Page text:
Memorial Day weekend is an important seasonal marker. In the Buffalo area, some of us joke that the snow is usually melted by now, when in fact it is daffodil blossoms that have fallen and melted away into humus for next year’s growth. To paraphrase, Except a daffodil falls into the ground and dies, it has opted out of Life’s plan. But if it dies, it brings forth many future blossoms. (see John 12, especially v.24)
Memorial Day is about remembering. As some have said freedom isn’t free. Yes, a high cost has been paid. Some understand this. Others, not so much. But the season invites us annually to pause from our liberties to reflect. Of course, some duties require our labor, not affording us time off. But such duties don’t generally preclude reflection. Gratitude is understanding. Are we grateful for what has been done for us?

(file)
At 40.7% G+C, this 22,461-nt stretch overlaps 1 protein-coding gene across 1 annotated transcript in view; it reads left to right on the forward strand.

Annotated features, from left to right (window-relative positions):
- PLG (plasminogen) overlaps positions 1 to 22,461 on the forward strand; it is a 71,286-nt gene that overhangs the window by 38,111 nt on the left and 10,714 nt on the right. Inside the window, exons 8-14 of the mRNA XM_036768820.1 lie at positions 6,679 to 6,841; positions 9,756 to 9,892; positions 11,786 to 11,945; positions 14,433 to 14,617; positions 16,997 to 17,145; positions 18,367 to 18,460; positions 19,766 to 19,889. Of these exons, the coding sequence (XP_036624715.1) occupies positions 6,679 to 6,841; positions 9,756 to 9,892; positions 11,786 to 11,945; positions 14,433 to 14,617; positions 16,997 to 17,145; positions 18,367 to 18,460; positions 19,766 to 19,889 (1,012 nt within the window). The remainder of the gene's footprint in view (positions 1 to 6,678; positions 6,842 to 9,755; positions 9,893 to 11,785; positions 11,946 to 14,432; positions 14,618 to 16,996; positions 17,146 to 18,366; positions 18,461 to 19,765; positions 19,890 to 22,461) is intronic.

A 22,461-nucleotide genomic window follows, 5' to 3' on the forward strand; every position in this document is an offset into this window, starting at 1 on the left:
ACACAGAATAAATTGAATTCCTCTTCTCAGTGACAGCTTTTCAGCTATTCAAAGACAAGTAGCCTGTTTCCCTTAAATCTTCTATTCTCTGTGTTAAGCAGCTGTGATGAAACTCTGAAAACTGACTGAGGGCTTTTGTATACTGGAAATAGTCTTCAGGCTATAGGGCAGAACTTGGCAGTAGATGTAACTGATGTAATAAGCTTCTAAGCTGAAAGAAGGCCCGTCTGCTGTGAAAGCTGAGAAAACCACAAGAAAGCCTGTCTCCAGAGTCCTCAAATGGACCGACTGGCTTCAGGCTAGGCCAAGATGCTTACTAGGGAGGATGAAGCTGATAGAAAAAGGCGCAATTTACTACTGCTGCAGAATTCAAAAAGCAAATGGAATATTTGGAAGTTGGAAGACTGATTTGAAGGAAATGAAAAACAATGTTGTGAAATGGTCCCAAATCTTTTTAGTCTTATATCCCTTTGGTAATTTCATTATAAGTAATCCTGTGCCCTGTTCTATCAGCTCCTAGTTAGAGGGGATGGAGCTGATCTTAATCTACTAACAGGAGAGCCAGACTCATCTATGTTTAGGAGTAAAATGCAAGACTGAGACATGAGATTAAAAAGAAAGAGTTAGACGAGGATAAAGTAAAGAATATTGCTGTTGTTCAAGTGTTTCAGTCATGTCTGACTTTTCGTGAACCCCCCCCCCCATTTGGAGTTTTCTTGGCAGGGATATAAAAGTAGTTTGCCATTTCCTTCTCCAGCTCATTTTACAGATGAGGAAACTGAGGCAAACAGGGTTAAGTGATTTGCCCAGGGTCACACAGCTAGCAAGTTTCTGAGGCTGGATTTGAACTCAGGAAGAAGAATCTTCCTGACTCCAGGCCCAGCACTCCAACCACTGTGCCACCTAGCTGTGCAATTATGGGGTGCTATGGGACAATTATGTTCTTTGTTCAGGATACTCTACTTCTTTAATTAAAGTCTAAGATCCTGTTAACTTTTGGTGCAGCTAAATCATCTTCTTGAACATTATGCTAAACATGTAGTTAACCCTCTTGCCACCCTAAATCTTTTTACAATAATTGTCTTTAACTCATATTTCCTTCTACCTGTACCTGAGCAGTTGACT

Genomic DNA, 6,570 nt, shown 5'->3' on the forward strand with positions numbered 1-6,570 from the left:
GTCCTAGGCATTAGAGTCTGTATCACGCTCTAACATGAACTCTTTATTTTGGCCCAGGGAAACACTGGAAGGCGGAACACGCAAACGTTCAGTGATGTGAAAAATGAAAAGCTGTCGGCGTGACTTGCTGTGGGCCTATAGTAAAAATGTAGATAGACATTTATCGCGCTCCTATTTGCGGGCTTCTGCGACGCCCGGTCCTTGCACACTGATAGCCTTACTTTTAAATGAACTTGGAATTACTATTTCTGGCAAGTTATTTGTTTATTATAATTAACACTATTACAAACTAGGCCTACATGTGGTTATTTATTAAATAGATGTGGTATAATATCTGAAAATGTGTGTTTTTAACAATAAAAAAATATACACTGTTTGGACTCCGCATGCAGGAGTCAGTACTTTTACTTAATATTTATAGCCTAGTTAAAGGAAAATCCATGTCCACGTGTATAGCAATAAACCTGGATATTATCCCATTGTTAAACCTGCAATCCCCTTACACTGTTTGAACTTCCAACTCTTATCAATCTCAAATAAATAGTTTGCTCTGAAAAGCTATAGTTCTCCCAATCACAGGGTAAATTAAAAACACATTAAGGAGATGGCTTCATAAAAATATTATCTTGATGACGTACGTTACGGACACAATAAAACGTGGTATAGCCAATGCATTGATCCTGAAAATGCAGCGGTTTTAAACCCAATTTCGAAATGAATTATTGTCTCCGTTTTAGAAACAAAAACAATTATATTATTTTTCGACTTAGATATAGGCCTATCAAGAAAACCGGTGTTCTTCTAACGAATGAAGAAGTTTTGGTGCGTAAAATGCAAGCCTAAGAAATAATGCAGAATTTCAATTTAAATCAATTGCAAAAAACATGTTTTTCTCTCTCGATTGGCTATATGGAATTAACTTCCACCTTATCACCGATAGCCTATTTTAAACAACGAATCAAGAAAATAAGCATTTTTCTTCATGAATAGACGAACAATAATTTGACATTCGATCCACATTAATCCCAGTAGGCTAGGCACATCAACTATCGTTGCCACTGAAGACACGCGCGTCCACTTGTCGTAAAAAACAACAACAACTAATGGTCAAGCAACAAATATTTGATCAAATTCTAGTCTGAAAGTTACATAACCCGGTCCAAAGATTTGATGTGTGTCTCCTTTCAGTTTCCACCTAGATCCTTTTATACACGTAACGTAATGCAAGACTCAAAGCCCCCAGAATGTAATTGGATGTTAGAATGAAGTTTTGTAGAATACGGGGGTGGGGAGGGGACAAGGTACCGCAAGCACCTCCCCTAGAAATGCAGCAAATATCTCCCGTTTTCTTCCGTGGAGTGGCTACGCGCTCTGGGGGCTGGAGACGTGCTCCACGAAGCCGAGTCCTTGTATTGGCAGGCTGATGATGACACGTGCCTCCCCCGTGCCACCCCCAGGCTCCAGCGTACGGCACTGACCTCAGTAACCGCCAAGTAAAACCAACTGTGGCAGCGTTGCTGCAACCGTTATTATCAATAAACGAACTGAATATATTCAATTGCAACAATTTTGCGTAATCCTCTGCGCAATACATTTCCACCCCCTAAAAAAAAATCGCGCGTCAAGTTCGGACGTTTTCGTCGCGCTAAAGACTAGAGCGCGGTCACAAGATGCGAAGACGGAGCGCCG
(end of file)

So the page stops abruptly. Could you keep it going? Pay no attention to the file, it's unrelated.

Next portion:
I remember being a Cub Scout, and refusing to march in a Memorial Day parade because the memory of the previous year’s march was still vivid – heat, thirst, weary feet, boredom. So I adamantly refused, and my mother then excused my participation; but she wouldn’t allow me to attend the festivities after the parade. Clearly, I didn’t understand yet what had been done for me only a decade earlier, by those who didn’t come home from WW2. (I may not yet understand sacrifice, but I’m more focused and curious.)
Do we remember? Are we curious? Greater love hath no man than this: that a man lay down his life for his friends. (John 15, especially v.13)
Painting: MOWING THE LAWN ON MEMORIAL DAY, oil on canvas, by Eric Chaffee, from photo by me, 1996. Awarded Landmark Prize, Alden Art Club, 2000.